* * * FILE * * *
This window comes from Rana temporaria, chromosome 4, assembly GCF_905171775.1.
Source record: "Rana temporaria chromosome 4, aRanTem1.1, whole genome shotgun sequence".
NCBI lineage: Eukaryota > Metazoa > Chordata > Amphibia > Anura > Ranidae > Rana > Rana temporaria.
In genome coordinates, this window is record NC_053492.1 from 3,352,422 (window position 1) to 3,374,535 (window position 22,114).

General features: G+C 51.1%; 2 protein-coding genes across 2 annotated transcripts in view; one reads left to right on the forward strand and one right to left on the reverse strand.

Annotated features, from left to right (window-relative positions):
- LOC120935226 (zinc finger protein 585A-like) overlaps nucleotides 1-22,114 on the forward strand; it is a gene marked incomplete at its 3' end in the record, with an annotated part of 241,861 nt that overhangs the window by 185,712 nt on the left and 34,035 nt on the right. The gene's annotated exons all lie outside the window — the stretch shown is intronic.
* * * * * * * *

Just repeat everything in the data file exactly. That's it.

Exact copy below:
This window comes from Rana temporaria, chromosome 4, assembly GCF_905171775.1.
Source record: "Rana temporaria chromosome 4, aRanTem1.1, whole genome shotgun sequence".
NCBI lineage: Eukaryota > Metazoa > Chordata > Amphibia > Anura > Ranidae > Rana > Rana temporaria.
In genome coordinates, this window is record NC_053492.1 from 3,352,422 (window position 1) to 3,374,535 (window position 22,114).

General features: G+C 51.1%; 2 protein-coding genes across 2 annotated transcripts in view; one reads left to right on the forward strand and one right to left on the reverse strand.

Annotated features, from left to right (window-relative positions):
- LOC120935226 (zinc finger protein 585A-like) overlaps nucleotides 1-22,114 on the forward strand; it is a gene marked incomplete at its 3' end in the record, with an annotated part of 241,861 nt that overhangs the window by 185,712 nt on the left and 34,035 nt on the right. The gene's annotated exons all lie outside the window — the stretch shown is intronic.